Identifier

etd-043014-110503

Abstract

Modeling of the electromagnetic, structural, thermal, or acoustic response of the human body to various external and internal stimuli is limited by the availability of anatomically accurate and numerically efficient computational models. The models currently approved for use are generally of proprietary or fixed format, preventing new model construction or customization. 1. This dissertation develops a new Visible Human Project - Female (VHP-F) computational phantom, constructed via segmentation of anatomical cryosection images taken in the axial plane of the human body. Its unique property is superior resolution on human head. In its current form, the VHP-F model contains 33 separate objects describing a variety of human tissues within the head and torso. Each obejct is a non-intersecting 2-manifold model composed of contiguous surface triangular elements making the VHP-F model compatible with major commercial and academic numerical simulators employing the Finite Element Method (FEM), Boundary Element Method (BEM), Finite Volume Method (FVM), and Finite-Difference Time-Domain (FDTD) Method. 2. This dissertation develops a new workflow used to construct the VHP-F model that may be utilized to build accessible custom models from any medical image data source. The workflow is customizable and flexible, enabling the creation of standard and parametrically varying models facilitating research on impacts associated with fluctuation of body characteristics (for example, skin thickness) and dynamic processes such as fluid pulsation. 3. This dissertation identifies, enables, and quantifies three new specific computational bioelectromagnetic problems, each of which is solved with the help of the developed VHP-F model: I. Transcranial Direct Current Stimulation (tDCS) of human brain motor cortex with extracephalic versus cephalic electrodes; II. RF channel characterization within cerebral cortex with novel small on-body directional antennas; III. Body Area Network (BAN) characterization and RF localization within the human body using the FDTD method and small antenna models with coincident phase centers. Each of those problems has been (or will be) the subject of a separate dedicated MS thesis.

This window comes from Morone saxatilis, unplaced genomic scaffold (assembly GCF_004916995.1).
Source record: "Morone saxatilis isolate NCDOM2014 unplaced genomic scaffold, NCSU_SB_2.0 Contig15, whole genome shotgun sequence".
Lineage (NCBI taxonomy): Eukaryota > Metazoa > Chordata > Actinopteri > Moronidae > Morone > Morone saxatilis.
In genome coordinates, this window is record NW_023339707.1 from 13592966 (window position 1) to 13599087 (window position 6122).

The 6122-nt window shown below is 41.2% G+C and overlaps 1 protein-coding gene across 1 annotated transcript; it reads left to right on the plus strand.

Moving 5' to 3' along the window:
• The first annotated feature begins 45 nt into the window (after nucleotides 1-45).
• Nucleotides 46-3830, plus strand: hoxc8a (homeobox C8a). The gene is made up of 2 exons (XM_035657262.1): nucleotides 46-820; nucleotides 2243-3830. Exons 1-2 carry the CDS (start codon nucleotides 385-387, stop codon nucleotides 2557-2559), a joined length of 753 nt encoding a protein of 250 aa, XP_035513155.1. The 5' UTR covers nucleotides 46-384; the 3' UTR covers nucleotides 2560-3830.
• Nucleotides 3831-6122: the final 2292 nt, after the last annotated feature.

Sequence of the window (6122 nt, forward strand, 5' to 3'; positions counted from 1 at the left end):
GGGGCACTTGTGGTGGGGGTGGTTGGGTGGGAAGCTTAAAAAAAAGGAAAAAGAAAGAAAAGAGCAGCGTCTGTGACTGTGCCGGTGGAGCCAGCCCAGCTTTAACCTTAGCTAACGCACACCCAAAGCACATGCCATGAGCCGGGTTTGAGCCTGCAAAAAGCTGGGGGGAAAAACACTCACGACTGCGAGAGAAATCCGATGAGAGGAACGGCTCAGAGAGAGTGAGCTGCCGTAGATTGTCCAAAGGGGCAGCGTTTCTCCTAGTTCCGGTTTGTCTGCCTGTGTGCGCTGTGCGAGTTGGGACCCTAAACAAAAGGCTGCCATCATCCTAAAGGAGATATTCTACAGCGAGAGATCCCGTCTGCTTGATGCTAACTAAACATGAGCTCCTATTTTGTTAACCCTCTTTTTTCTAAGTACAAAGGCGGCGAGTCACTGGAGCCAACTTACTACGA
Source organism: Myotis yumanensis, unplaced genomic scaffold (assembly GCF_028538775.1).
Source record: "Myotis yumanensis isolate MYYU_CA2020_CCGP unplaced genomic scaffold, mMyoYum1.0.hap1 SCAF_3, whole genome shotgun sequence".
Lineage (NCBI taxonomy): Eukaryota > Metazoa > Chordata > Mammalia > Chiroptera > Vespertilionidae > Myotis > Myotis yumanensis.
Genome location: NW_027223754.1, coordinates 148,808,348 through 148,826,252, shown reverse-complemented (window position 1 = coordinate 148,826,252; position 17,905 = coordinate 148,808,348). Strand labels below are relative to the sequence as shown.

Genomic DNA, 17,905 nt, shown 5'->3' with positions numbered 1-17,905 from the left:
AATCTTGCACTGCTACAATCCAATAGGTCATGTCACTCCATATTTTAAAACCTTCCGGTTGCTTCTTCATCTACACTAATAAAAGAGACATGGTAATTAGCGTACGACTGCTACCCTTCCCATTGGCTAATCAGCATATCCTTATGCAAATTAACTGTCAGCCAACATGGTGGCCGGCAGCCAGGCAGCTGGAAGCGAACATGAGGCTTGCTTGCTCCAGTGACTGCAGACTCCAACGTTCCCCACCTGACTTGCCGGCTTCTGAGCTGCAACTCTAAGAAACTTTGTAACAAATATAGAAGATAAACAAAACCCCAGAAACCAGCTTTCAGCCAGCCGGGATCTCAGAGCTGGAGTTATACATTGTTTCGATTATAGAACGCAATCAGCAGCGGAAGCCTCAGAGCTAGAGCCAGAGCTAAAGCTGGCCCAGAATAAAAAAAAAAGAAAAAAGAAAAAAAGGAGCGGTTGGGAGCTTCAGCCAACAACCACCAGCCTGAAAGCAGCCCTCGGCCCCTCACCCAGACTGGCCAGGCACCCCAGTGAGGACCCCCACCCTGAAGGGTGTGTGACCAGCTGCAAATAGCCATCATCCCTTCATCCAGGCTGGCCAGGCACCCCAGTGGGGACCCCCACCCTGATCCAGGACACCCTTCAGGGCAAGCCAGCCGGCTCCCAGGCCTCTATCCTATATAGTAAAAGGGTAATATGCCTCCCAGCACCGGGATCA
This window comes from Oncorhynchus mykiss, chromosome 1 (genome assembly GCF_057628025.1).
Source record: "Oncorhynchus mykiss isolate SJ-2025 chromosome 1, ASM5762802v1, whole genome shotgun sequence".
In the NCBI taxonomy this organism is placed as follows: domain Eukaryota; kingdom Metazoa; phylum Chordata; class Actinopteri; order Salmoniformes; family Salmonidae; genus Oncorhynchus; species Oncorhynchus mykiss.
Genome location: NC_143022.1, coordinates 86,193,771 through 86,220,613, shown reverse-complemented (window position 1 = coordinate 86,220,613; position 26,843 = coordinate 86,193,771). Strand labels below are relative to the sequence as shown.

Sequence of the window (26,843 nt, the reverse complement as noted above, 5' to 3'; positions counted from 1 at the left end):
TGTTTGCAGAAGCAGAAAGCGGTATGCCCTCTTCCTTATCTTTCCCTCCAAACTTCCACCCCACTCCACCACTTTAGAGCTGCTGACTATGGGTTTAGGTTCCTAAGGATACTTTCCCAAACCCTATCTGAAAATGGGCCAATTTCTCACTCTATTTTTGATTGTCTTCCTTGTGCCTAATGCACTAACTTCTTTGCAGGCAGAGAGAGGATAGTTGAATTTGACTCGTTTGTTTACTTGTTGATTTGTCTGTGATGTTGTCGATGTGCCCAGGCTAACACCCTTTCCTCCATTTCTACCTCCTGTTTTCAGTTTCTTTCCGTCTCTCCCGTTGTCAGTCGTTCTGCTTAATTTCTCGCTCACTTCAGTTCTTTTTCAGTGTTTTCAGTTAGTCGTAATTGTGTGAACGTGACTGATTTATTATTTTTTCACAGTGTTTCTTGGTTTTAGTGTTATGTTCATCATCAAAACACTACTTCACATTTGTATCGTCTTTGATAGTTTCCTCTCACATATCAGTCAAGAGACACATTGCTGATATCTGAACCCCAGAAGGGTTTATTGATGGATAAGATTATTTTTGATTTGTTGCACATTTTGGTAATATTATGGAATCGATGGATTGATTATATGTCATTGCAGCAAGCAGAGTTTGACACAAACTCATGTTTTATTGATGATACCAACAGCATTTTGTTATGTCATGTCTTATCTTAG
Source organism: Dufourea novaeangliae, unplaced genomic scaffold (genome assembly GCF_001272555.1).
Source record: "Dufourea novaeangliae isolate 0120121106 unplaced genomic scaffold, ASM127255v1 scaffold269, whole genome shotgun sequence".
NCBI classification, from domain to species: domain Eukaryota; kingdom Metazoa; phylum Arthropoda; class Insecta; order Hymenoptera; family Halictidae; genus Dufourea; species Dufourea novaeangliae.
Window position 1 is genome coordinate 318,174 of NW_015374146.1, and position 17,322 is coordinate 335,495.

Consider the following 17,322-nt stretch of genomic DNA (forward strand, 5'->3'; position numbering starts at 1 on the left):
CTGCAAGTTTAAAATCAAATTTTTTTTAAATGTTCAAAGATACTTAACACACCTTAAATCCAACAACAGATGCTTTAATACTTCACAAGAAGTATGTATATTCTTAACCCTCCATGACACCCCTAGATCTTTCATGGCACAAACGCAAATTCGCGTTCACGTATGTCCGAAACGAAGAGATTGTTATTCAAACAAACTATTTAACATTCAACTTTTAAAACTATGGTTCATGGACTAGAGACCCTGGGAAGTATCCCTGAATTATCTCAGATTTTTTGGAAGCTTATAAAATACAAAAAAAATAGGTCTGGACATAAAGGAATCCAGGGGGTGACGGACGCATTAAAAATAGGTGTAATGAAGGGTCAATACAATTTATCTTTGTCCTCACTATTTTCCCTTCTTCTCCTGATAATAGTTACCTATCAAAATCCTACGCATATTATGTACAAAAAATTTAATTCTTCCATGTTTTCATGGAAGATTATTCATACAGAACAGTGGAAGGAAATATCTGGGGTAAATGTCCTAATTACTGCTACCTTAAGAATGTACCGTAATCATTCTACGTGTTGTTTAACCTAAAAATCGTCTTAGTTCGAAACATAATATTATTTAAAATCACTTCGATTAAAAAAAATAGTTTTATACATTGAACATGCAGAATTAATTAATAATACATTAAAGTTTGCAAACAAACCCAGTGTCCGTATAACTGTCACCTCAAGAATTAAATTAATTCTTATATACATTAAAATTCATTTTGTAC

Publisher

Worcester Polytechnic Institute

Degree Name

PhD

Department

Electrical & Computer Engineering

Project Type

Dissertation

Date Accepted

2014-04-30

Accessibility

Unrestricted

Subjects

Computational electromagnetics, Numerical modeling, Human body modeling

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